Congress recently passed an extension for Medicare reimbursement rates for physicians. How long will the extension last, is there talk of extending it further, and how will it impact the Central Coast specifically?
This is a great question, and it is an issue I have been working deep in the weeds for more than a decade. To answer the immediate question, congress has passed a series of extensions for Medicare reimbursement—the current extension expires on Dec.31, 2010. But Democrats worked out a way to guarantee a longer extension, one that will last through 2011. That bill is on its way to President Obama for signature, thus assuring that doctors will not face a 23 percent cut on Jan. 1.
But the Central Coast also faces another important issue looming over Medicare reimbursement in our region.
As many of you may be aware, doctors in Santa Cruz, Monterey and San Benito Counties receive a lower payment from Medicare than do doctors in neighboring Santa Clara County.
The reason for this anomaly is the result of a convoluted factor in the payment formula called the Geographic Practice Cost Index (GPCI). This GPCI factor is applied by the Centers for Medicare and Medicaid Services (CMS) to geographic localities designated more than 45 years ago. The result is that this outdated criterion is used to determine local doctor reimbursement payments.
In turn, this disparity in cost reimbursements for doctors in our area has caused an alarming shortage of quality healthcare for people in the Central Coast—a result that is simply unacceptable.
Earlier this year, I introduced legislation to fix the GPCI that was included into the larger healthcare reform bill (The Affordable Health Care for America Act), but unfortunately the GPCI language that passed in the house was not passed by the senate. And ultimately the fix was not included in the final legislation signed by the president.
Another attempt to fix GPCI was inserted into a tax cut bill, which again passed in the house and was sent to the senate for consideration last summer. However, the specific GPCI fix for California doctors was filibustered against by two Republican senators. After a hard fought attempt to overcome their filibuster, I was ultimately unable to find the needed support to retain the GPCI fix language. As a result, the senate passed the bill without the fix, and thus left the GPCI fix in limbo.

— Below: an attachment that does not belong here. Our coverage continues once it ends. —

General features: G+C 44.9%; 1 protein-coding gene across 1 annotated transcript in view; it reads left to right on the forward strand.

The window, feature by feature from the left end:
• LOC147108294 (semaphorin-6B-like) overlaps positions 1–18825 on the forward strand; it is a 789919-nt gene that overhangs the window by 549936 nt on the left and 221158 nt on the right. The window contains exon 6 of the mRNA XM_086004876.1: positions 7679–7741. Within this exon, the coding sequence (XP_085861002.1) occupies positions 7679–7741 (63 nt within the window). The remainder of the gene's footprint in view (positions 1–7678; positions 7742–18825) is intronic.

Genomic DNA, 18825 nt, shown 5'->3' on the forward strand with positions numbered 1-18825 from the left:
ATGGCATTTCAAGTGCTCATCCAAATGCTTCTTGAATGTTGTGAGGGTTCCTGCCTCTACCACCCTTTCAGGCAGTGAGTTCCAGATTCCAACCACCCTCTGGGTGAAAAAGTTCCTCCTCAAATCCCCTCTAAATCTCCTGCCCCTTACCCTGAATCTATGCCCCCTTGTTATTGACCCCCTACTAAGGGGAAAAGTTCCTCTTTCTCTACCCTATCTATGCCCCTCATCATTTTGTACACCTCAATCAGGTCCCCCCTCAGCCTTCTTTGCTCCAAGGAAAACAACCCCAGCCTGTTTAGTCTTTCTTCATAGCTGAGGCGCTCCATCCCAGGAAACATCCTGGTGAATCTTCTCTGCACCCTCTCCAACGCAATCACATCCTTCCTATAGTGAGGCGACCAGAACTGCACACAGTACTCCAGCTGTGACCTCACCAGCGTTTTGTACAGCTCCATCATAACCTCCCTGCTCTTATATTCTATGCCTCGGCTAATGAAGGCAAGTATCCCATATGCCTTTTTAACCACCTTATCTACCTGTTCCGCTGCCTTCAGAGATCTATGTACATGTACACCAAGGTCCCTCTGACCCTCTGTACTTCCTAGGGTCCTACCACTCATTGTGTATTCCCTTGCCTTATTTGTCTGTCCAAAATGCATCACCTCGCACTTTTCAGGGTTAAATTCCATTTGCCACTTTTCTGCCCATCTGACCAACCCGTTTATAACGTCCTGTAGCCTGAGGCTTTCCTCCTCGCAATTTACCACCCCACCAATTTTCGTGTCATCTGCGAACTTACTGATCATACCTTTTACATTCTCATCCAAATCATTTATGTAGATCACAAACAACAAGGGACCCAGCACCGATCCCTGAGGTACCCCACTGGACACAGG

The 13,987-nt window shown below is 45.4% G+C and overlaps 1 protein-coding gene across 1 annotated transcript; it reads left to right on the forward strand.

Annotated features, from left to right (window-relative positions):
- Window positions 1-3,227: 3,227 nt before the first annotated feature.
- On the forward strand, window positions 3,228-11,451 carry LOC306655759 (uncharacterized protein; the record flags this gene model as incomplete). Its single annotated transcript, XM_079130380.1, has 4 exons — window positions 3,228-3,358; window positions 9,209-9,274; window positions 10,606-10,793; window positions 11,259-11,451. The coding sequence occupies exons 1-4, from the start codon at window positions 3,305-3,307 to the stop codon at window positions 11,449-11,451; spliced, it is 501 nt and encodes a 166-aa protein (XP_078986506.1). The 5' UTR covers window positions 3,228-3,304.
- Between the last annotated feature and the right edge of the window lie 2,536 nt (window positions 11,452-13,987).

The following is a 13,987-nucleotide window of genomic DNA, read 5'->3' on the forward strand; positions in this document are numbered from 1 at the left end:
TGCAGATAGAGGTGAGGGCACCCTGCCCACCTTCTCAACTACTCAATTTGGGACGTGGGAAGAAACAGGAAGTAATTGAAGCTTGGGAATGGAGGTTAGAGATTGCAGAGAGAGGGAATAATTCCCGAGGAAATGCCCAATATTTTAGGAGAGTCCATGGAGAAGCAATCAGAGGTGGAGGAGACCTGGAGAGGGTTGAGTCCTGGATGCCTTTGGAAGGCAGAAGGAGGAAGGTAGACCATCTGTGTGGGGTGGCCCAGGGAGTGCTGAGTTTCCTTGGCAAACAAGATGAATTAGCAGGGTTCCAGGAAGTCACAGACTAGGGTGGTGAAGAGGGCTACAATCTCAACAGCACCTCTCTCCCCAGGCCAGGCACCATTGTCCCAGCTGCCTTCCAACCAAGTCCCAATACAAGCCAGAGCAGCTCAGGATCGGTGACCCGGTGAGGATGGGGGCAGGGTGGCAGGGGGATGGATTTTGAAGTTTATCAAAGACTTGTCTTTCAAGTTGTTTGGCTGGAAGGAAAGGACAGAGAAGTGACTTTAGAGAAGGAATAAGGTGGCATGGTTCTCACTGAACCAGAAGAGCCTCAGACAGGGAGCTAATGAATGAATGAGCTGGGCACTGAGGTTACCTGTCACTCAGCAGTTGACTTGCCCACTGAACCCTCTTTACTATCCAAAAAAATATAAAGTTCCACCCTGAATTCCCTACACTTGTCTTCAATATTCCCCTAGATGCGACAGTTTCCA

Despite this setback, I remained as committed as ever to finding a resolution. I worked hard to attach the GPCI fix language to the Medicare reimbursement bill just passed by congress. Unfortunately, again I ran into a buzzsaw of Republican opposition in the senate and GPCI was left on the cutting room floor.
As you can see, this has been a long battle, but I can assure you I will continue to work to get fair and accurate Medicare reimbursement for the Central Coast—an accomplishment that will come with more access to quality healthcare for our region.
How will the passage of the child nutrition act change
and improve school food?
It’s simple: we cannot grow a healthy America without good nutrition. Yet sadly, it is something we have paid little attention to addressing. The Healthy, Hunger-Free Kids Act is a bill that is long overdue, but I believe it is just the beginning of better wellness in America. This is a truly renewed effort to raise healthier kids with healthier minds.
Investing in a healthier America can directly help to reduce the cost of health care and increasing obesity levels that lead to preventable diseases like diabetes. For that reason, we have to be equally as concerned about what we put in the minds of our children as we are about what we put in their stomachs.
If our children are going to excel, they need to learn. And they can’t learn if they are hungry and malnourished. The child nutrition bill will increase access to free school lunches for low-income communities, as well as child nutrition programs that will see an additional 115,000 children receive healthy meals.
Just as importantly, this bill will improve the quality of meals served to our children in school cafeterias by bringing more fruits and vegetables into our schools. Additionally, once signed by the president, the bill will establish standards on food and beverages sold in schools.
This bill presents a great way forward to healthier schools, and I am excited to see the potential of this bill become a reality.
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